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March Book Club: Hunger

Warning: This memoir contains accounts of sexual assault and trauma. Please be advised before reading this book or this review.

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“The story of my body is not a story of triumph.”

There were many words that struck me and our book club while we read Hunger: A Memoir of (My) Body by Roxane Gay. There were words that reverberated with power and self-awareness; words full of pain and shame; words that were heavy and difficult to read. But this statement above most succinctly describes this book and this woman.

 

Roxane Gay author of Hunger

©️ www.roxanegay.com

Roxane Gay is an American author and writer across several mediums. She has published several books including Bad Feminist and Difficult Women. She is a contributing author for the New York Times, and she is currently working on projects for television and film. She is also the first black woman to write for Marvel Comics as one of the writers for the World of Wakanda series.

I’ll be honest – this memoir was amazing but difficult to read.

It was heavy. The writing is beautiful, and Gay has a way with words that makes you feel as if she is sitting across from you, telling her story to you in person. It is the material that is heavy. She shares her life and experiences with raw honesty – the good and the bad.

This is a memoir of her body. But it’s about so much more than her physical form.

She recounts her sexual assault at the age of just twelve years old. I couldn’t help but tear up. I felt her shame as she hid this from her family for many, many years. I cringed at the idea of this happening to anyone. This trauma at such a young age shaped her entire life and being, literally and figuratively. It is the event that changed her.

While difficult to read, it was powerful. She was taking charge of what happened to her and empowering herself. I was not alone in this feeling. Amelia stated, “That brutal honestly and look into heart and mind was just amazing. I know several people who have the same kind of trauma, and it helped make me even more empathetic toward them.”

Gay recounts that her life was split into the before and after, but in two parts. There is the before and after the assault; there is the before and after she gained weight. But really, all of this goes together to form her story.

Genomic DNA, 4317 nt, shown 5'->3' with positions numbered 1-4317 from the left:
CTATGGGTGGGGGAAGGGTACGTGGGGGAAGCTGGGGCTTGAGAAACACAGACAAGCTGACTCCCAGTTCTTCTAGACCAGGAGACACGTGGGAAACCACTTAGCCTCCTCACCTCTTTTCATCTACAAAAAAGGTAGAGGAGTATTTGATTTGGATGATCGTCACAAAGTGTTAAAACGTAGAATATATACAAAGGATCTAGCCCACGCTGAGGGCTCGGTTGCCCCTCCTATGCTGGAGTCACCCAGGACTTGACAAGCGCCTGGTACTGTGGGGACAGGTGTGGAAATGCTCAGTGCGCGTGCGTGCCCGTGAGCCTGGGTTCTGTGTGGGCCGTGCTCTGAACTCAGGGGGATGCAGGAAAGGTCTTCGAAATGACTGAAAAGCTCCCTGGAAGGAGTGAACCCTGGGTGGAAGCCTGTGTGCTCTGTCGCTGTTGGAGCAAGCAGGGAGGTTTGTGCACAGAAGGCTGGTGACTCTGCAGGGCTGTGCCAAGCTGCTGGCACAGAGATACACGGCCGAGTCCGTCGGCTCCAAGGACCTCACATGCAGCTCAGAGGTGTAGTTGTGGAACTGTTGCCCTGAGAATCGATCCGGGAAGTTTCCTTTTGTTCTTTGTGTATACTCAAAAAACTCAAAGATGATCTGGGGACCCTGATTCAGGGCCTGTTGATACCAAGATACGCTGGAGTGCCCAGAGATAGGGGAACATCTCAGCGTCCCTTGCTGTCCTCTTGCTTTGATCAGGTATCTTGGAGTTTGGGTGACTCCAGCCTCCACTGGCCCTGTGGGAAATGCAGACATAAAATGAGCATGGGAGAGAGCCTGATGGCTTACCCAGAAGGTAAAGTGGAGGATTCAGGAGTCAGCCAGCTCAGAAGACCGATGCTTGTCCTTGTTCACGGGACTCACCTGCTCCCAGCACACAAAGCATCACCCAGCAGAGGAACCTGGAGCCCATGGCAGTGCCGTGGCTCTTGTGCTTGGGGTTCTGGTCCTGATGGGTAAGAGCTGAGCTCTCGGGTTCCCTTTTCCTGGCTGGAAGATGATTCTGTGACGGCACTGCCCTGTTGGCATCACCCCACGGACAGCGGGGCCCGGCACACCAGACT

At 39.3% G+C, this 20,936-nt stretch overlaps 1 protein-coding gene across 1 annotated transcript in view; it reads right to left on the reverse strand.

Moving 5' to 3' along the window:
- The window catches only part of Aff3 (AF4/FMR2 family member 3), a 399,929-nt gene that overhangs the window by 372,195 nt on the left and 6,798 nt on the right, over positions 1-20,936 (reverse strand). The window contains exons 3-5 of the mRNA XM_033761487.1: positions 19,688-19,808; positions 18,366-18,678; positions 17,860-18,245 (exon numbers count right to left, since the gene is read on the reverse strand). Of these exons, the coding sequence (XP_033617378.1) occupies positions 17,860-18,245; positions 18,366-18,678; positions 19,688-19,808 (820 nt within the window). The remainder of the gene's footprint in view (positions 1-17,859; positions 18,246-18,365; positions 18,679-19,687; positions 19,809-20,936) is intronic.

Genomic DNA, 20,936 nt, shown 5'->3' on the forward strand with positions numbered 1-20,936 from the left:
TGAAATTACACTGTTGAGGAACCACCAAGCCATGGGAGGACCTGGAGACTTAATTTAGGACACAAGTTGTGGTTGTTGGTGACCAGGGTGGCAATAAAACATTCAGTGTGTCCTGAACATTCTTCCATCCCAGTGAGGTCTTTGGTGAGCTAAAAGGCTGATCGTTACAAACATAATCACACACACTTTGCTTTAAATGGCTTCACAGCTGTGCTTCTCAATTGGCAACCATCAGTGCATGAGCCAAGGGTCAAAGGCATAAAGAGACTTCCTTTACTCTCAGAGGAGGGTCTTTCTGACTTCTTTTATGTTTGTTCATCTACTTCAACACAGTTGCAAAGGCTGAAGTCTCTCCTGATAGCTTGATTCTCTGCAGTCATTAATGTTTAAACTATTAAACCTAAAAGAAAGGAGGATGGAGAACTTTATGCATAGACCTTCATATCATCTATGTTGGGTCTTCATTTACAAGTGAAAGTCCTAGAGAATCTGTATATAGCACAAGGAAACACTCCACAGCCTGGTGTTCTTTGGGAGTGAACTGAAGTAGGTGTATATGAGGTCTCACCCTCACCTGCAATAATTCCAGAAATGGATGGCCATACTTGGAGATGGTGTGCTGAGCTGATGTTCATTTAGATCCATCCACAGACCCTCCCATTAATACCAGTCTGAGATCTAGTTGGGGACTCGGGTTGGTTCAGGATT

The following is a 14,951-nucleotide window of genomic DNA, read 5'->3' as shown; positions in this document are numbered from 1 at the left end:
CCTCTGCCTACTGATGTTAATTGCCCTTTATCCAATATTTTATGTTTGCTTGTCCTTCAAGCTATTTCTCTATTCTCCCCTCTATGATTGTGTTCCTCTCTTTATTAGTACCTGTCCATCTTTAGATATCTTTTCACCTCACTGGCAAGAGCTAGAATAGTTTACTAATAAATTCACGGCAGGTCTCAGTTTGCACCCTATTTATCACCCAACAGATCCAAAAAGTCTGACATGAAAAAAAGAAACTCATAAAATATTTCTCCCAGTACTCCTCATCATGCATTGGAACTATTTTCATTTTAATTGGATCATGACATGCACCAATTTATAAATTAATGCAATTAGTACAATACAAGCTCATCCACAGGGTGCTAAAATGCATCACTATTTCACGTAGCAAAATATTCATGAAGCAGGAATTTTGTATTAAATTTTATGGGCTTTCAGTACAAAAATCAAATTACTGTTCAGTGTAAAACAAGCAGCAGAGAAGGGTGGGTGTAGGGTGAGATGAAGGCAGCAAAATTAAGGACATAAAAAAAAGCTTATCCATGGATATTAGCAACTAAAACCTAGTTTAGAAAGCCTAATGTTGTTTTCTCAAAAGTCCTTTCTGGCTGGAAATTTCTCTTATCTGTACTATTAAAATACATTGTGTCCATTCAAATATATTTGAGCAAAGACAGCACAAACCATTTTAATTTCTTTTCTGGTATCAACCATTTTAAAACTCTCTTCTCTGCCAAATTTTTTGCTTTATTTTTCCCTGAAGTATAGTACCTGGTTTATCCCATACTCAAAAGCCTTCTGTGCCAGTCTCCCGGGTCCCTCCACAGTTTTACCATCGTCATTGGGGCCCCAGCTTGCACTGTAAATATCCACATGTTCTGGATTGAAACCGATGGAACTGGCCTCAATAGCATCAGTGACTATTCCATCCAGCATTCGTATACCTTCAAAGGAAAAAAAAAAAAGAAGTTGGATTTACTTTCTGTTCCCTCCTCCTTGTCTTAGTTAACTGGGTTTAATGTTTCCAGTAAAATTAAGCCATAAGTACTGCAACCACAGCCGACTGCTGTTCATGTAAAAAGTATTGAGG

She also admits that she used her body as a shield to avoid any further provocation from not only her attackers but the world. She also ate emotionally; to ease her pain, to fill the void of loneliness, to feel something like happiness. She gained weight rapidly, to the dismay of her family and friends. She writes:

‘I do clearly remember eating and eating and eating so I could forget, so my body could become so big it would never be broken again…I am tracing the story of my body from when I was a carefree young girl who could trust her body and who felt safe in her body, to the moment when that safety was destroyed, to the aftermath that continues even as I try to undo so much of what was done to me.’

While the assault is a pivotal moment that shaped her life, Hunger is about more than just this trauma.

Gay writes about her weight and her body. She describes how it feels to be an obese person in the world (a term she used herself).

There are strangers who feel they need to tell her some diet or food that would better serve her. She purchases two airline seats for her own comfort and takes offense when others question her seat belt extender or try to use her extra seat themselves. She avoids armchairs, which can leave bruises; she has squatted on less sturdy chairs for hours to avoid an embarrassing break. I was astonished at the things she must encounter and overcome daily that most of us can take for granted.

I found the paradox of wanting to accept her body as is and also wanting to change her body most relatable.

She was not born obese; she was not a large child. Gay clearly accepts blame for her eating and weight gain. But she also admits to trying many, many things to change her body. She has dieted, exercised, binged, and purged. She has sought clinical help and mental health counseling. And there are points in this memoir that you can see that she really wants to accept her body.

Then there are parts where she bemoans it. She points out that our society focuses on those with the “perfect” image and is constantly telling us how to reach it. She angrily discusses weight loss shows and fad diets that make millions of dollars in revenue. The medical community wants to help people lose weight under the more noble reasons for prolonged health and longevity, but it can fall short on addressing a person’s body and mind as a whole.

I think all of us have felt this same paradox – I know I have.

We want to be accepting of who we are and the body we inhabit, yet we are continually striving for a better version of it. And there is nothing wrong with wanting to be as healthy as possible. But I agree with Roxane Gay that healthy is about more than just a body shape. It’s about a person’s mind and heart; their life and experiences; their supports and their community

And Hunger shows, in honest and often heartbreaking prose, that the word is about much more than food. This memoir has stuck with me and given me some new perspectives. As a fan of this author already, I expected nothing less.

The Catcher in the Rye book

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Thanks for reading with us! Come back next month as we tackle a classic novel, The Catcher in the Rye by J.D. Salinger.

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